The United States (US) government defines neglect of children as the failure of a parent or guardian to provide necessary food, clothing, shelter, medical care or supervision. Interestingly, the legal responsibility is to the individual and not to an institution or organization. Yet, by it’s own definition of neglect, the US government may have neglected many American children by hindering their right to oral healthcare services.
One of our recent studies found that 215,073 American children go to a hospital emergency room (ER) with a dental problem each year – is this reasonable? Medicaid was supposed to protect children and ensure equity in spite of their parents’ limited financial resources. Are we okay with the fact that the most vulnerable people, children, cannot find care in a regular setting and have to attend an ER for dental care – a place notoriously inefficient at managing dental problems? In fact, ER visits rarely meet the dental need of patients – 96% of patients going to the ER for a dental problem require a subsequent visit with a dentist.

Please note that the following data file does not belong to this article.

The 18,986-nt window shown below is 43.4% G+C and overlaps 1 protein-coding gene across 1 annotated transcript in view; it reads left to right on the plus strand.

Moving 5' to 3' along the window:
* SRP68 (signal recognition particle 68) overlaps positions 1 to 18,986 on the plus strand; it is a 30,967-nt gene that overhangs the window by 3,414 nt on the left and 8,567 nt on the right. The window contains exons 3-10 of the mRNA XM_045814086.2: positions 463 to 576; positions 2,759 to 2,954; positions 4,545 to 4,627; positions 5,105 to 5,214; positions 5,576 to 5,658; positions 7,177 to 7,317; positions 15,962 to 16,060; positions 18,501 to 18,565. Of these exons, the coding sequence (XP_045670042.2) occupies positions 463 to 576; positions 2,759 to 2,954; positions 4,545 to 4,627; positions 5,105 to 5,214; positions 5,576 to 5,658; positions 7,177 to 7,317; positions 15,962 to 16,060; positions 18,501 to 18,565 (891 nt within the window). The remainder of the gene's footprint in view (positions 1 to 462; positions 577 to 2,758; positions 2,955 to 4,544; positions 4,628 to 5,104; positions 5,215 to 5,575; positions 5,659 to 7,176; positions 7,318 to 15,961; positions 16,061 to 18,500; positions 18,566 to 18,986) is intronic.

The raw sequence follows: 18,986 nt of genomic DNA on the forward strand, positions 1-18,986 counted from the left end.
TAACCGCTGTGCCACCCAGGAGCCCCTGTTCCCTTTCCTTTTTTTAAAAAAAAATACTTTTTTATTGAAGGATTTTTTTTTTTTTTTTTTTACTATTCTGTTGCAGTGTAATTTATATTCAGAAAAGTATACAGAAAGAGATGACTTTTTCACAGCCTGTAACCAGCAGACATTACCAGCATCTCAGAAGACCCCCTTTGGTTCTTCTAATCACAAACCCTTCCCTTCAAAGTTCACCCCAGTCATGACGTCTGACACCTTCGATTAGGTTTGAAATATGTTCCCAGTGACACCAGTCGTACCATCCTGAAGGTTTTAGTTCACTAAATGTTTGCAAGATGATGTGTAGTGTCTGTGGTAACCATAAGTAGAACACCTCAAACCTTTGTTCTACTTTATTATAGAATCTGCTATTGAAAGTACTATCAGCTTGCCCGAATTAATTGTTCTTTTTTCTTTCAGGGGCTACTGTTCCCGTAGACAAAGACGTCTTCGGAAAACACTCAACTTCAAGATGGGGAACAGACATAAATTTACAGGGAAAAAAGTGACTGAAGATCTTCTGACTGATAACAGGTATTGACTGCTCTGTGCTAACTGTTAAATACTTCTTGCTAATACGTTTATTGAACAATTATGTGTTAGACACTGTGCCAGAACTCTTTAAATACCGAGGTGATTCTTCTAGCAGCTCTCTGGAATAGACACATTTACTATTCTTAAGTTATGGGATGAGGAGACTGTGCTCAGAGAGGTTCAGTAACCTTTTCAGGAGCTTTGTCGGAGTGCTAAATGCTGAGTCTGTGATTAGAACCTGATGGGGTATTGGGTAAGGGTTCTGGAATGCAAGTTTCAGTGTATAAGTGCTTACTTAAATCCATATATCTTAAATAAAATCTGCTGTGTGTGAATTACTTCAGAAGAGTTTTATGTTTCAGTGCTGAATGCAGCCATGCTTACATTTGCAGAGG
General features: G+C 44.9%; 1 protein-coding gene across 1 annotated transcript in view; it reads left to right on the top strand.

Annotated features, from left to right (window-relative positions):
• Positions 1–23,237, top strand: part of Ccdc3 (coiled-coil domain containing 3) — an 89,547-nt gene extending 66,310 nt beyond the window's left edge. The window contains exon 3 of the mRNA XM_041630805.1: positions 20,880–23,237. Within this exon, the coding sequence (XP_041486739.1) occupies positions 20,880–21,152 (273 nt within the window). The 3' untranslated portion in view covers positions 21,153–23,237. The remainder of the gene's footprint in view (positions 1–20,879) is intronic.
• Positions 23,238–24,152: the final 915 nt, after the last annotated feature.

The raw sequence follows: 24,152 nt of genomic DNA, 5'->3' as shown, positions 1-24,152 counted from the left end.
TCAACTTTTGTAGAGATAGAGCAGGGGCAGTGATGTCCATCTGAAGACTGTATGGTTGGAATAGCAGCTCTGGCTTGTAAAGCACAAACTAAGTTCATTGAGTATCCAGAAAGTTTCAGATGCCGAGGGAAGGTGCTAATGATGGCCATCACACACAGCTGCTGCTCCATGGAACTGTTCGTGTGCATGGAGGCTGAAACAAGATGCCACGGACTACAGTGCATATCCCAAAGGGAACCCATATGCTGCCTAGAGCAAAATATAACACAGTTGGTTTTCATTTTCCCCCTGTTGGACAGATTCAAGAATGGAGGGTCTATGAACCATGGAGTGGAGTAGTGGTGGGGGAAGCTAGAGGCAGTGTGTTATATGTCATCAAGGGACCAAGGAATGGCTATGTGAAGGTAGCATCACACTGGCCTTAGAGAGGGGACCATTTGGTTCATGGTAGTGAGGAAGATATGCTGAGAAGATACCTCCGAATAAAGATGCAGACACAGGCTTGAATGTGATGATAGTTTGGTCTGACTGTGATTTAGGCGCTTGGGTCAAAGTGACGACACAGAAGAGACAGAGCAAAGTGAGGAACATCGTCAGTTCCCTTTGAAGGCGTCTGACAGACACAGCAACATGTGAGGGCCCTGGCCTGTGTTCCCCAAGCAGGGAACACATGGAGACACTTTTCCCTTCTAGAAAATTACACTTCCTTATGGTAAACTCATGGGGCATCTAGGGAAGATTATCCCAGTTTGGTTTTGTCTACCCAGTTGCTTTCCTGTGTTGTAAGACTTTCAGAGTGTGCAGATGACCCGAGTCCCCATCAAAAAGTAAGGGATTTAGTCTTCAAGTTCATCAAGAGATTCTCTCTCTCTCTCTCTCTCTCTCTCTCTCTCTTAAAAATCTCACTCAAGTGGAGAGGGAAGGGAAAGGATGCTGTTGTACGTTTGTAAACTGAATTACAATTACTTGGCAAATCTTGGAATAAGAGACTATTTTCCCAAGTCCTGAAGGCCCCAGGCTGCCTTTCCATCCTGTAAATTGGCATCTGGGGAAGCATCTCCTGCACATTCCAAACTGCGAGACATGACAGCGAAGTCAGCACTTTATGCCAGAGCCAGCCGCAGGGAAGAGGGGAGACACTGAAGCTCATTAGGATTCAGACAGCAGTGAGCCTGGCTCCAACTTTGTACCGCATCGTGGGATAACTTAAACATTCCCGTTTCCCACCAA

Although Medicaid is supposed to protect our most vulnerable, the Affordable Care and Patient Protection Act (ACA) has stopped short of mandating dental insurance – it only mandates that dental insurance must be offered. However, the most vulnerable populations are also the least educated and have the lowest health literacy. These groups often choose not to take the dental coverage. Additionally, ACA has allowed the states to choose their own implementation plans and, for example, the state of Utah has chosen to exclude routine and emergency dental care – they only permit prevention. Ummmm, okay Utah.
Three-quarters of the children who attend an ER with a dental problem were from areas where mean household income was less than $49,000. Abraham Maslow (1943) was a psychologist who identified a hierarchy of needs. Maslow’s theory suggests that when the lower level needs are not met, individuals are not likely to consider higher level matters to be necessary. For example, if you’re worried about your safety because you live in an unsafe suburb, you are not likely to worry about seeking a dental examination for your child who is not complaining about any pain. Subsequently, the failure to mandate the coupling of medical insurance to dental insurance leaves the most vulnerable population at high risk of neglect and need for urgent oral health interventions.
The greatest irony in this study is that Medicaid failed to insure every child for routine and emergency dental care, yet it was the major payer when those patients presented to the ER. In the ER it fell under medical insurance (which is mandated). In it’s attempt to reduce expenditure, Medicaid limited dental coverage, however, Medicaid continued to cover those dental problems in the ER.